Haye v. U.S.: Unlawful Entry, Criminal Contempt, Double Jeopardy, and Prior Bad Acts

When people talk about evidence being admitted at trial, they tend to think in terms of physical evidence:  guns, drugs, documents, fingerprints, DNA, that type of thing. Sometimes you need to remind them that oral testimony alone –… Read More

D.C. Court of Appeals on “Furtive Gestures”

Sometimes you need to go outside your own jurisdiction to find the right language in support of an argument.  For years I have been looking for language that captures the problems — the ambiguity and the over-inclusiveness –… Read More

Constructive Possession: Intent Required, Not Just Proximity and Knowledge

That a controlled substance can be possessed constructively as well as actually is a court-made decision. As Judge Ruiz put it in her concurring opinion to Rivas v. United States, 783 A.2d 125 (D.C. 2005), the “doctrine of… Read More

Lecture After Injury

The government dismisses the charges on the morning of trial, but this doesn’t stop the judge from lecturing my client:  “I hope you have learned your lesson from this,” she tells him. Although it may not be the… Read More

Dorsey v. U.S.: “I Want to Speak to a Lawyer”

Although you might think that invoking your right to remain silent and invoking your right to a lawyer would have the same legal effect, you would be mistaken.  In fact, if ever forced to choose, you should always… Read More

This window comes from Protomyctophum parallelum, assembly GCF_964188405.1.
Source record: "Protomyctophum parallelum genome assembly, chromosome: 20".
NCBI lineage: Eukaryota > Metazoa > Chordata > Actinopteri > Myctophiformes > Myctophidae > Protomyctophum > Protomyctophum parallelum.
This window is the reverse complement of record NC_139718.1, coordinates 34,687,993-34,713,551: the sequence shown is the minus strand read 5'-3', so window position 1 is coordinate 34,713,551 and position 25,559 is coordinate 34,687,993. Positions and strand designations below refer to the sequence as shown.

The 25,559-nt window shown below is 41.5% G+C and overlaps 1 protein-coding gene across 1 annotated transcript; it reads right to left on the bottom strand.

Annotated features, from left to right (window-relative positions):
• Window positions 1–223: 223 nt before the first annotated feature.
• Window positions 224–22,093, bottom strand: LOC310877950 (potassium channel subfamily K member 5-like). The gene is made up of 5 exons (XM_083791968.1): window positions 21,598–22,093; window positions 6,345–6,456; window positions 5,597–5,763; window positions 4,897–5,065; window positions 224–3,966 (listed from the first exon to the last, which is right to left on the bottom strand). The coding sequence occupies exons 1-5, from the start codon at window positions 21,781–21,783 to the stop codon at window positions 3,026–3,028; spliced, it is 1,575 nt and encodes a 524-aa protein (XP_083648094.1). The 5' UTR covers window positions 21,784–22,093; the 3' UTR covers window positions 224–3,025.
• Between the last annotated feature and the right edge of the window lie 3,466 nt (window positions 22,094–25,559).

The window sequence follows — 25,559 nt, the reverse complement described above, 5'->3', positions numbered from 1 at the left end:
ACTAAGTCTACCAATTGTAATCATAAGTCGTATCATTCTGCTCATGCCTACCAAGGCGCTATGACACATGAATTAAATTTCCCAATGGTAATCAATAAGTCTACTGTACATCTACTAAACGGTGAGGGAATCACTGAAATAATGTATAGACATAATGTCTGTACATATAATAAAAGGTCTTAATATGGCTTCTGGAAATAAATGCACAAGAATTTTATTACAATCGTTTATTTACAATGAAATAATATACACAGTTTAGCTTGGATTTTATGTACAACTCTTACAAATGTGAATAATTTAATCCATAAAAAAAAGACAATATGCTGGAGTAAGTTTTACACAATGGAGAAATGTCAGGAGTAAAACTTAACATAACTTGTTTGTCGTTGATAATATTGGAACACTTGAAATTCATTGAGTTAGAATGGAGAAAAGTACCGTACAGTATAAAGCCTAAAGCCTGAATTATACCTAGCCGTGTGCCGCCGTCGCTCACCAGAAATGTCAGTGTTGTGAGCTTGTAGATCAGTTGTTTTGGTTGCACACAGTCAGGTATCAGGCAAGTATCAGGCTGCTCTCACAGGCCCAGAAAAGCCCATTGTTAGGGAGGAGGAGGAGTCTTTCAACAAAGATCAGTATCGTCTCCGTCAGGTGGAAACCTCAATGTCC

Police Officers Are Not Superhuman

In some cases, you can understand the tremendous amount of deference that is accorded by courts to a police officer’s experience.  Only an experienced officer, for example, might know that a particular type of package is used to… Read More

Michigan v. Long Is Ripe for Reversal

Courts seem to be bending over backwards to avoid basing decisions on Arizona v. Gant. In an opinion issued last month by the D.C. Court of Appeals, for example, the defendant was pulled over for a minor traffic offense…. Read More

Jackson v. U.S.: Being Nervous Does Not Mean You Are Dangerous

And sometimes the D.C. Court of Appeals gets it right. A police officer sees a woman driving a van with what he believes are illegally tinted windows.  When he activates his lights for a traffic stop, the van… Read More

Henson v. US: Consensual Encounters and Unprovoked Flights under Henson v. U.S.

One of the problems with bad law is that it leads to even worse law. I have never been a big fan of the U.S. Supreme Court’s decision in Illinois v. Wardlow, which held that being in a… Read More

Interpreting “Joint Constructive Possession” in Tamara Smith v. U.S.

If constructive possession is a legal fiction, then joint constructive possession is a double legal fiction. It is not only that you do not actually possess the article in question (and by actual possession, I mean physical occupancy… Read More